The Second Vatican Council’s Constitution on the Sacred Liturgy, the document shaping modern Catholic liturgy, has much to say about the music of the Mass, including this:
In the Latin Church the pipe organ is to be held in high esteem, for it is the traditional musical instrument which adds a wonderful splendor to the Church’s ceremonies and powerfully lifts up man’s mind to God and to higher things (Article 120).
The pipe organ is the only instrument admitted to the Roman rite without question. Others have to be examined for their suitability “for sacred use.” This declaration implies that somehow the organ, alone within the western tradition, is a sacred instrument.
Can instruments be sacred?
Can this really be true? Why should any instrument be sacred, or not sacred? And how is it sacred? Is it intrinsically – or, as some aestheticians would term it, “ontologically” – sacred, in the very nature of its being? Or is “accidentally” sacred, a quality somehow acquired but not strictly deriving from the nature of the instrument?
Once these were questions for philosophers. Practical church musicians would hardly be bothered because we took the answers for granted. Of course the organ is the only sacred instrument of the western tradition. Of course every church should have one. But we cannot take that for granted any longer. Pianos, guitars, and all manner of other secular instruments have invaded the sanctuary.
So the philosopher’s concerns have now become practical for church musicians. Pianos and guitars are comparatively cheap, and money in small parishes is tight. Those of us who believe that the organ is a sacred instrument and that its presence or absence in church affects our spiritual welfare cannot win that battle. We have to take on the philosopher’s question – “is the organ really a sacred instrument?” – and make it real, a spiritual matter for our pastors and parish councils. On this field we can win. But the philosopher’s questions are, well, philosophical, abstract and hard to explain compared with the bottom line of a church’s music budget and the obvious practicalities of a digital piano. How shall we argue convincingly that the choice of instrument for church matters more than those?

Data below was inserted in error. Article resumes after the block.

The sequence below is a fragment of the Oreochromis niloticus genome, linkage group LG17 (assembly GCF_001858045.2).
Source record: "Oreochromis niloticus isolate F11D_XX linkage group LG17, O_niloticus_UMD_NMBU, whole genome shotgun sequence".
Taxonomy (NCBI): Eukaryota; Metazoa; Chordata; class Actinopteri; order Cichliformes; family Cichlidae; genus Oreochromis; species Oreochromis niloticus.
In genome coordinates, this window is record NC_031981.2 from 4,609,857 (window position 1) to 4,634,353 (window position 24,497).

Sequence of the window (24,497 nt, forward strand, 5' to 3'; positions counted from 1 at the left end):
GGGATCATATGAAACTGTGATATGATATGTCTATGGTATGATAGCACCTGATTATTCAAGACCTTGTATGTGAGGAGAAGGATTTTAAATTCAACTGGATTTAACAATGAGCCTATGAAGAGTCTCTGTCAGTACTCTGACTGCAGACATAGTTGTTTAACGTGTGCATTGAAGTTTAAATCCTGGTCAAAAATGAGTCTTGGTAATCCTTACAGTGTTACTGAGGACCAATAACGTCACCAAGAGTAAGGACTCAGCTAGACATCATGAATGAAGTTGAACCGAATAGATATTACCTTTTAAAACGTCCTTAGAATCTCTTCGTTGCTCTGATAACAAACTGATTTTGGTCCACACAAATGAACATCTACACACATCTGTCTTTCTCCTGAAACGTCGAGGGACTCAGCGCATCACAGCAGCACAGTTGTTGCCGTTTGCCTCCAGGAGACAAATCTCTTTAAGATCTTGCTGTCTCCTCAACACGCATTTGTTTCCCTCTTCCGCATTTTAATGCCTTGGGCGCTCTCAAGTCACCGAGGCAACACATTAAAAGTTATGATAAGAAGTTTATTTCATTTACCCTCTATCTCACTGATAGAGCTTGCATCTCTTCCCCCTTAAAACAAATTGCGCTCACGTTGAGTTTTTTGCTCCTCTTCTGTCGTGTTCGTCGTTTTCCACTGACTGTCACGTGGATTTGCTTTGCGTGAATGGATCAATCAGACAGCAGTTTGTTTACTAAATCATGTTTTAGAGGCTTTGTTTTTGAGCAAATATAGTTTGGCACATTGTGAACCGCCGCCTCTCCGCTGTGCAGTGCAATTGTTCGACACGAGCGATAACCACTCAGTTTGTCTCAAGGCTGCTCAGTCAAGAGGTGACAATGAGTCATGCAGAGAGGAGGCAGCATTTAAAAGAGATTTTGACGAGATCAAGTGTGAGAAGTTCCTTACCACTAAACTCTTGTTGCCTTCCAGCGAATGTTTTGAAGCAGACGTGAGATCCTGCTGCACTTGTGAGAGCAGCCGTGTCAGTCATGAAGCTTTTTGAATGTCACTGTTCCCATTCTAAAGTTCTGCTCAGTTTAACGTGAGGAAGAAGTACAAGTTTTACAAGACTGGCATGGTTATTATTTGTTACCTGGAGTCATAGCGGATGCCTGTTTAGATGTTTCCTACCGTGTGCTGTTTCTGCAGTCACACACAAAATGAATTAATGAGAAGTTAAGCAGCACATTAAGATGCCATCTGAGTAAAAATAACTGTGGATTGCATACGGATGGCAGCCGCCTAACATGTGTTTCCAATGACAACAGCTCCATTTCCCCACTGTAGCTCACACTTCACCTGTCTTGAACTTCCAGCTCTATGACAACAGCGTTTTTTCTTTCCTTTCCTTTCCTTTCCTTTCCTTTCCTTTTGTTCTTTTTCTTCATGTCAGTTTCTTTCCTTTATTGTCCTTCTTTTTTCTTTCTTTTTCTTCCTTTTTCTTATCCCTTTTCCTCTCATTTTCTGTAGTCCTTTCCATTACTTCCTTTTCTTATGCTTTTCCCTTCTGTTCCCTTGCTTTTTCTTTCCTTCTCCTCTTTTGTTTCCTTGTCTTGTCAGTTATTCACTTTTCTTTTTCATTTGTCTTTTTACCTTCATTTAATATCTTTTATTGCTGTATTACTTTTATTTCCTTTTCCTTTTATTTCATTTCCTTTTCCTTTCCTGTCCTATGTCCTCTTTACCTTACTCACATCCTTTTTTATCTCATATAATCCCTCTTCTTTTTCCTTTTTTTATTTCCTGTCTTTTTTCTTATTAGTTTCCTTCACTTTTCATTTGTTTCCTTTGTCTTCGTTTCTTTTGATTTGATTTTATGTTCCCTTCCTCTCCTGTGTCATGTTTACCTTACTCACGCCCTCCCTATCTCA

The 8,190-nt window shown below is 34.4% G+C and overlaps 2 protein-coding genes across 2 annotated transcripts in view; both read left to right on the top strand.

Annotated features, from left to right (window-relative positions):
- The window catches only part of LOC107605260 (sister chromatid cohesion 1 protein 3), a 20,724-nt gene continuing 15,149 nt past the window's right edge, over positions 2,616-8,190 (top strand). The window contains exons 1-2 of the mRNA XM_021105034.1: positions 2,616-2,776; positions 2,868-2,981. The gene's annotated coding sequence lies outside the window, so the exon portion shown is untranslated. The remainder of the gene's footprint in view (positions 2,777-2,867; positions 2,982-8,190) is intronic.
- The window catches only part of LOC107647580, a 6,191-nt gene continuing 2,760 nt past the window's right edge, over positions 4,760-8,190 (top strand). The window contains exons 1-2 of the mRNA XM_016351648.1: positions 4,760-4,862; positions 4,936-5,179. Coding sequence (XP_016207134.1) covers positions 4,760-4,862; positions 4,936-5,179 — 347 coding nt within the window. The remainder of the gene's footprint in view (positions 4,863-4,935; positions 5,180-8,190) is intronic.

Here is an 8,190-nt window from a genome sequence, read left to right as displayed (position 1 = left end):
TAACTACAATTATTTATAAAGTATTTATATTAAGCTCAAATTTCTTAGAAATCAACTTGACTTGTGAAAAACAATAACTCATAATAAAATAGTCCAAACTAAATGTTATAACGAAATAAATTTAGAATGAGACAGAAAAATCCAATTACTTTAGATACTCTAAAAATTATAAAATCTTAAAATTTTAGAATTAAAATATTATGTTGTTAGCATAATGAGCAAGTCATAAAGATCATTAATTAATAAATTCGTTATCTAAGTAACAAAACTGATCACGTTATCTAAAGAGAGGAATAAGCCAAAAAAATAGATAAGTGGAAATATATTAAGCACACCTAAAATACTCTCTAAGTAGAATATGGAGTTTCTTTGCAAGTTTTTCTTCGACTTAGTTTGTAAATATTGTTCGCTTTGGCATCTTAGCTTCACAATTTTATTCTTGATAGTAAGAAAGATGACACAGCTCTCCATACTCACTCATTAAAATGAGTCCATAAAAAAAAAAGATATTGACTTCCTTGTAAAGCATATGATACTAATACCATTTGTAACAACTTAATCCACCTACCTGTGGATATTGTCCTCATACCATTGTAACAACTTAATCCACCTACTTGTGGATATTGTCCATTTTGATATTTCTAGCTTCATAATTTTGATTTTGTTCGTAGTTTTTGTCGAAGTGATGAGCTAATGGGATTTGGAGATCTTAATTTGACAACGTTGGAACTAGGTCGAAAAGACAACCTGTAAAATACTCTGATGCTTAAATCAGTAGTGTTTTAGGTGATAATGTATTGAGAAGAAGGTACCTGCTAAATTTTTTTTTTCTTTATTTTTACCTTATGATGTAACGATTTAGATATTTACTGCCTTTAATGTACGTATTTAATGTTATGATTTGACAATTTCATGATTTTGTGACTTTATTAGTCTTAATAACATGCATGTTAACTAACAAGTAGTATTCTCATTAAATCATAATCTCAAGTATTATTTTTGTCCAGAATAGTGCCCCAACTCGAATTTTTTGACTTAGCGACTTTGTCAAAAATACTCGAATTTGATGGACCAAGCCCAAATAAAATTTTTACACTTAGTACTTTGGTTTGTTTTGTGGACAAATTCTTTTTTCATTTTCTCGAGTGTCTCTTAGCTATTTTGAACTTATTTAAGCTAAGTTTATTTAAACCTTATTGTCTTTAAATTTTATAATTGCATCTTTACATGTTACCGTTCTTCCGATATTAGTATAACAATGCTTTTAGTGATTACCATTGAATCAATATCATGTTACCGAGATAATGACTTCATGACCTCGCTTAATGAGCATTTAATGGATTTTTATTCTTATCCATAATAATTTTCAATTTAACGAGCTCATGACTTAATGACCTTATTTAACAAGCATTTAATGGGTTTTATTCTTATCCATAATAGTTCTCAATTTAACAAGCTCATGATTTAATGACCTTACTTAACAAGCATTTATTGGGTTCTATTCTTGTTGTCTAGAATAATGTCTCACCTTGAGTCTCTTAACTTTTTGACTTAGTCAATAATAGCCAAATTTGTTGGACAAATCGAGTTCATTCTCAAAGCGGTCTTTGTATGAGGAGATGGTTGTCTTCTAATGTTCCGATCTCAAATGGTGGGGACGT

Let’s consider the field of battle. Against our proposition that “the organ is a sacred instrument and therefore the only proper permanent choice for a church,” opponents will deploy three arguments:
1) Only the words of sacred music make it sacred. Instruments don’t sing words; therefore the choice of instrument for accompaniment doesn’t matter.
2) The perception of the organ as a sacred instrument is purely subjective; it may sound sacred to you, but not to me. Therefore we are free to discard the expensive and immobile pipe organ in favor of something more practical.
3) The pipe organ has become irrelevant, unfamiliar, and out of touch with human experience, like the typewriter, something that interests only antiquarians, certainly not the common churchgoer.